chromosomes along the metaphase I
plate
2) Crossing-over during prophase I
3) Combining of chromosomes of
genetically different gametes
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Comparison of Meiosis with
Mitosis
In both mitosis and meiosis, DNA
replication occurs only once during
interphase.
Mitosis requires one division while
meiosis requires two divisions.
Two diploid daughter cells result from
mitosis; four haploid daughter cells
result from meiosis.
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Daughter cells from mitosis are
genetically identical to parental cells;
daughter cells from meiosis are not
genetically identical to parental cells.
Mitosis occurs in all somatic cells for
growth and repair; meiosis occurs only
in the reproductive organs for the
production of gametes.
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Comparison of Meiosis I to
Mitosis
Meiosis I:
Prophase I - pairing of
homologous
chromosomes
Metaphase I –
homologous pairs line up
at metaphase plate
Anaphase I – homologous
chromosomes separate
Telophase I – daughter
cells are haploid
Mitosis:
Prophase has no such
pairing
Metaphase –
chromosomes align at
metaphase plate
Anaphase – sister
chromatids separate
Telophase – diploid cells
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Comparison of Meiosis II to
Mitosis
The events of meiosis II are like those of
mitosis except in meiosis II, the nuclei
contain the haploid number of
chromosomes.
At the end of telophase II of meiosis II,
there are four haploid daughter cells
that are not genetically identical.
At the end of mitosis, there are two
diploid daughter cells that are identical.
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Meiosis compared to mitosis
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The Human Life Cycle
The human life cycle requires both
mitosis and meiosis.
In males, meiosis occurs as
spermatogenesis and produces sperm.
In females, meiosis occurs as oogenesis
and produces egg cells.
Mitosis is involved in the growth of a
child and repair of tissues during life.
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Life cycle of humans
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Spermatogenesis in human males
produces four viable haploid sperm.
Diploid primary spermatocytes undergo
meiosis I to produce haploid secondary
spermatocytes.
Secondary spermatocytes divide by
meiosis II to produce haploid
spermatids.
Spermatids mature into sperm with 23
chromosomes.
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Spermatogenesis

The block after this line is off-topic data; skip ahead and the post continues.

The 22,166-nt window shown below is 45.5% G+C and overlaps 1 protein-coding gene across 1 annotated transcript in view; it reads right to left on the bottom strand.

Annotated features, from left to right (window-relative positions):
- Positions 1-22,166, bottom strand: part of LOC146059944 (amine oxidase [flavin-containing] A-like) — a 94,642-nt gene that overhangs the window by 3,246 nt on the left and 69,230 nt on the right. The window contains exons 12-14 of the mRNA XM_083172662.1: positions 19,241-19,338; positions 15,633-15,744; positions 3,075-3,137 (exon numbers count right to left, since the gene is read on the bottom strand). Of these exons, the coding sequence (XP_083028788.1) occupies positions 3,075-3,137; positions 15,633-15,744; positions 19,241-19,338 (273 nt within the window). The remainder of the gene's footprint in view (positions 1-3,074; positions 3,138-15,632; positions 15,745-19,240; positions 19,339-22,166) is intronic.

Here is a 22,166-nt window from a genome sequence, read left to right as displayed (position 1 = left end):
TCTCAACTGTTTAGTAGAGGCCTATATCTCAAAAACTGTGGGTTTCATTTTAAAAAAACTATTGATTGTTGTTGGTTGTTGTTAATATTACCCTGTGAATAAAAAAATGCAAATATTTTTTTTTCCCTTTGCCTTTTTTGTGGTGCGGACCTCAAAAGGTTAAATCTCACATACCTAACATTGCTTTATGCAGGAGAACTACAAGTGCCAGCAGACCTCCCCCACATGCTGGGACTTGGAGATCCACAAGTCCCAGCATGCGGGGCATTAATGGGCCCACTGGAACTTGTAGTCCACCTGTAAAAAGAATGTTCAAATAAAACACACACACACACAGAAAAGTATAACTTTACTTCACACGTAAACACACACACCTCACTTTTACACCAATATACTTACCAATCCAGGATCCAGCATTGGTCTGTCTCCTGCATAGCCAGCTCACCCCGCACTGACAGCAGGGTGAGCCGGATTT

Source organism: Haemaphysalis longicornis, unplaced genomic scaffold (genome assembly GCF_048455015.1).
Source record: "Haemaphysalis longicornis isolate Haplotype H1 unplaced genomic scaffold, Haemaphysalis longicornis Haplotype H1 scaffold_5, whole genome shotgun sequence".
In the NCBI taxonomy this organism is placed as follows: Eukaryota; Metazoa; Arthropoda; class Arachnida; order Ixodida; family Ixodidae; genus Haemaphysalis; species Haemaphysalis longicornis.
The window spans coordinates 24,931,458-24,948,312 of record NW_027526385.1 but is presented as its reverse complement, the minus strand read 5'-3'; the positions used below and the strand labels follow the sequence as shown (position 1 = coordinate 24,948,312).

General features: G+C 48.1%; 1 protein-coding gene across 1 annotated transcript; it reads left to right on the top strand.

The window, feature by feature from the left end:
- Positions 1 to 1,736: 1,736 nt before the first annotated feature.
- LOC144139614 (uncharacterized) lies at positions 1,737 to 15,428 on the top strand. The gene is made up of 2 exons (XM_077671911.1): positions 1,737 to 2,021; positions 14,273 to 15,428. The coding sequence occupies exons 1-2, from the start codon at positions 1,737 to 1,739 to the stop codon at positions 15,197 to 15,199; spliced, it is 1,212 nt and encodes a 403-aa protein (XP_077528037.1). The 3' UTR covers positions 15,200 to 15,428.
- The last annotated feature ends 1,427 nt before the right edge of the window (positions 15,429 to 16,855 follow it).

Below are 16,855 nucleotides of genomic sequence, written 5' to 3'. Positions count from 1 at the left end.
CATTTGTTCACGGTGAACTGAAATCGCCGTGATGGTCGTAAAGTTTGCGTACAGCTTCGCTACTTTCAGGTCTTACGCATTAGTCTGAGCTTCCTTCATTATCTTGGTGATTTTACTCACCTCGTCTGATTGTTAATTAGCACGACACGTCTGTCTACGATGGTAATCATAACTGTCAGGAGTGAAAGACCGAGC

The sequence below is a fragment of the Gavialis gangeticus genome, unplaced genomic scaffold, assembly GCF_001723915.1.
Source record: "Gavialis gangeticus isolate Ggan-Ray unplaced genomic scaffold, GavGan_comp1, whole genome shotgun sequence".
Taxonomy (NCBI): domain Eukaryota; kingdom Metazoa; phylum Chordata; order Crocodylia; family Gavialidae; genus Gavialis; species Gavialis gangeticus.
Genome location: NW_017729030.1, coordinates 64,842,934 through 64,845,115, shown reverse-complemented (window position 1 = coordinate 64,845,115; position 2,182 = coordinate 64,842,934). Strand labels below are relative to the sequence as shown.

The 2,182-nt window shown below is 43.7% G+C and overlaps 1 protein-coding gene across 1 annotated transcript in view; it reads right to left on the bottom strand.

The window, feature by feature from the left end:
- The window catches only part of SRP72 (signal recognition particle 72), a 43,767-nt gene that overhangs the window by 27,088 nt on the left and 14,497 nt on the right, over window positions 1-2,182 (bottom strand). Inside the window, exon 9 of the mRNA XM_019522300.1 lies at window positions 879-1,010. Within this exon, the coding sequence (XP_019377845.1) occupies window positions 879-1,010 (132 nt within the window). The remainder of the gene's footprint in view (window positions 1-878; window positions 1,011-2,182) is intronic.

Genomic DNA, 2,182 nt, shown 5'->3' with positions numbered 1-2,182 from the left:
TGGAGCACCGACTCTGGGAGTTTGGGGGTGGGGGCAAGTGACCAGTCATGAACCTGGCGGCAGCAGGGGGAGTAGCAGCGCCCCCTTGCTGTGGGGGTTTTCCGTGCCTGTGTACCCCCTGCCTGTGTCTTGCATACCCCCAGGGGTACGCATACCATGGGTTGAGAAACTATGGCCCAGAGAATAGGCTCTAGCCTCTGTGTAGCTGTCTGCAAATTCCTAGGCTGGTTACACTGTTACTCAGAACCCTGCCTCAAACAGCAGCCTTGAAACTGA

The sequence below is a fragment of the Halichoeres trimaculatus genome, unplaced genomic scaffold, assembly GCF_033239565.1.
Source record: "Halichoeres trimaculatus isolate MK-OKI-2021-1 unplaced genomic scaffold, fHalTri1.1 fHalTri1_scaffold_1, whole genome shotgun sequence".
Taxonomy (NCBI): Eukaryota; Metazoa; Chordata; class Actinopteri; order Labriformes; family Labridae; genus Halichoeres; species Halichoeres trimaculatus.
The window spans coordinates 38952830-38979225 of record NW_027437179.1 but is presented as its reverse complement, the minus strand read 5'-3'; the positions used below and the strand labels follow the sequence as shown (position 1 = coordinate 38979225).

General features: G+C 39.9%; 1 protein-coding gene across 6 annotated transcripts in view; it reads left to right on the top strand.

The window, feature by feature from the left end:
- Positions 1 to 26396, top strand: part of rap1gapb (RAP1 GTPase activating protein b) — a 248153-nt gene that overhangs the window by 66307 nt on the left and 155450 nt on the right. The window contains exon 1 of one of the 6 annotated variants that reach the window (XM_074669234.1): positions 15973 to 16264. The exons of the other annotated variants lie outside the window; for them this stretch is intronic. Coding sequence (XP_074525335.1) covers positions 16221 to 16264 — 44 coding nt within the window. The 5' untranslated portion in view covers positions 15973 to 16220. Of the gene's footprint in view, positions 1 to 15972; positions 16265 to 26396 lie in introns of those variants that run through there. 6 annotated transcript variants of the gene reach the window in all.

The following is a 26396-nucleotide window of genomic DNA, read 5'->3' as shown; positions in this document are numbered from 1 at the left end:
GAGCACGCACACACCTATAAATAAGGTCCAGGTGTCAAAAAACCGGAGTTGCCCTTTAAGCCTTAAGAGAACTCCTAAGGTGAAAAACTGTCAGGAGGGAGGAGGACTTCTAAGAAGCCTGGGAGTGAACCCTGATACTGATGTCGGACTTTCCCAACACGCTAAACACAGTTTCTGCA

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During oogenesis, a diploid primary
oocyte undergoes meiosis I to produce
one haploid secondary oocyte and one
haploid polar body.
The secondary oocyte begins meiosis II
but stops at metaphase II and is
released at this stage from the ovary.
Meiosis II will be completed only if sperm
are present.
Following meiosis II, there is one haploid
egg cell with 23 chromosomes and up
to three polar bodies.
Polar bodies serve as a dumping ground
for extra chromosomes.
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Oogenesis
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In humans, both sperm cells and the egg
cell have 23 chromosomes each.
Following fertilization of the egg cell by a
single sperm, the zygote has 46
chromosomes, the diploid number
found in human somatic cells.
The 46 chromosomes represent 23 pairs
of homologous chromosomes.
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Genetic Recombination in
Humans
There are three ways in which meiosis
and fertilization ensure that a child
has a different combination of genes
from that of either parent:
1) Independent assortment of
chromosomes during metaphase I
2) Crossing-over during prophase I
3) Upon fertilization, recombination of
chromosomes occurs.
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Chapter Summary
Cell division increases the number of
body cells; apoptosis decreases it.
Cells goes through a cell cycle that has
three control checkpoints.
Each species has a characteristic
number of chromosomes.
Mitosis has four phases and maintains
the chromosome number.
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Mitosis is used for growth and repair.
Meiosis reduces the chromosome
number and includes two nuclear
divisions.
The human life cycle includes both
mitosis and meiosis.
Meiosis and fertilization in humans and
other sexually reproducing organisms
result in genetic recombination in the
offspring.